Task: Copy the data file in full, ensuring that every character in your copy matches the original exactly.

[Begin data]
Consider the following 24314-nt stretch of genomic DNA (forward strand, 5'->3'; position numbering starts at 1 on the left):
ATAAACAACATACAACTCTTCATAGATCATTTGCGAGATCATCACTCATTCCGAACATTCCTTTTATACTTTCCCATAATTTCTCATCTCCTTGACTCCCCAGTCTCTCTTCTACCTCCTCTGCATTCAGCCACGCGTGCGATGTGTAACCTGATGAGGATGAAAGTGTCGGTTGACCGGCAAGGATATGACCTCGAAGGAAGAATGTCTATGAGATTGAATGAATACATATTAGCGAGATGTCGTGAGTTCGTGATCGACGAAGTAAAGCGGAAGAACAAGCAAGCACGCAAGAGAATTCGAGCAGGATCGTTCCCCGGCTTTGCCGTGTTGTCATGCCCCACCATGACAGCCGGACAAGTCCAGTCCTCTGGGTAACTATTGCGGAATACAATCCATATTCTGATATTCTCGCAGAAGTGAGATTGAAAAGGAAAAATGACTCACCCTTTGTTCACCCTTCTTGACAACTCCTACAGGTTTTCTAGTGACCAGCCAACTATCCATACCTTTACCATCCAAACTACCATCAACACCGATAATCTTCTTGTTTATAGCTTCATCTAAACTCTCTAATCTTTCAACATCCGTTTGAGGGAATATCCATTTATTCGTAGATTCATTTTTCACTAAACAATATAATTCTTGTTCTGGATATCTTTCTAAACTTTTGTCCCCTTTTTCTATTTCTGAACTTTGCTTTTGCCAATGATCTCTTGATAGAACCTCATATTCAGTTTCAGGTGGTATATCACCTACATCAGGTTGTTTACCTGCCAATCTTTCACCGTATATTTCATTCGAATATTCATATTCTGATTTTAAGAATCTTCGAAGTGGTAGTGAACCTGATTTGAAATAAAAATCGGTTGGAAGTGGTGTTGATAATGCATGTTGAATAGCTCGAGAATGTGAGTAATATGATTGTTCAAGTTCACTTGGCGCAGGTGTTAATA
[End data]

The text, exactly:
Consider the following 24314-nt stretch of genomic DNA (forward strand, 5'->3'; position numbering starts at 1 on the left):
ATAAACAACATACAACTCTTCATAGATCATTTGCGAGATCATCACTCATTCCGAACATTCCTTTTATACTTTCCCATAATTTCTCATCTCCTTGACTCCCCAGTCTCTCTTCTACCTCCTCTGCATTCAGCCACGCGTGCGATGTGTAACCTGATGAGGATGAAAGTGTCGGTTGACCGGCAAGGATATGACCTCGAAGGAAGAATGTCTATGAGATTGAATGAATACATATTAGCGAGATGTCGTGAGTTCGTGATCGACGAAGTAAAGCGGAAGAACAAGCAAGCACGCAAGAGAATTCGAGCAGGATCGTTCCCCGGCTTTGCCGTGTTGTCATGCCCCACCATGACAGCCGGACAAGTCCAGTCCTCTGGGTAACTATTGCGGAATACAATCCATATTCTGATATTCTCGCAGAAGTGAGATTGAAAAGGAAAAATGACTCACCCTTTGTTCACCCTTCTTGACAACTCCTACAGGTTTTCTAGTGACCAGCCAACTATCCATACCTTTACCATCCAAACTACCATCAACACCGATAATCTTCTTGTTTATAGCTTCATCTAAACTCTCTAATCTTTCAACATCCGTTTGAGGGAATATCCATTTATTCGTAGATTCATTTTTCACTAAACAATATAATTCTTGTTCTGGATATCTTTCTAAACTTTTGTCCCCTTTTTCTATTTCTGAACTTTGCTTTTGCCAATGATCTCTTGATAGAACCTCATATTCAGTTTCAGGTGGTATATCACCTACATCAGGTTGTTTACCTGCCAATCTTTCACCGTATATTTCATTCGAATATTCATATTCTGATTTTAAGAATCTTCGAAGTGGTAGTGAACCTGATTTGAAATAAAAATCGGTTGGAAGTGGTGTTGATAATGCATGTTGAATAGCTCGAGAATGTGAGTAATATGATTGTTCAAGTTCACTTGGCGCAGGTGTTAATA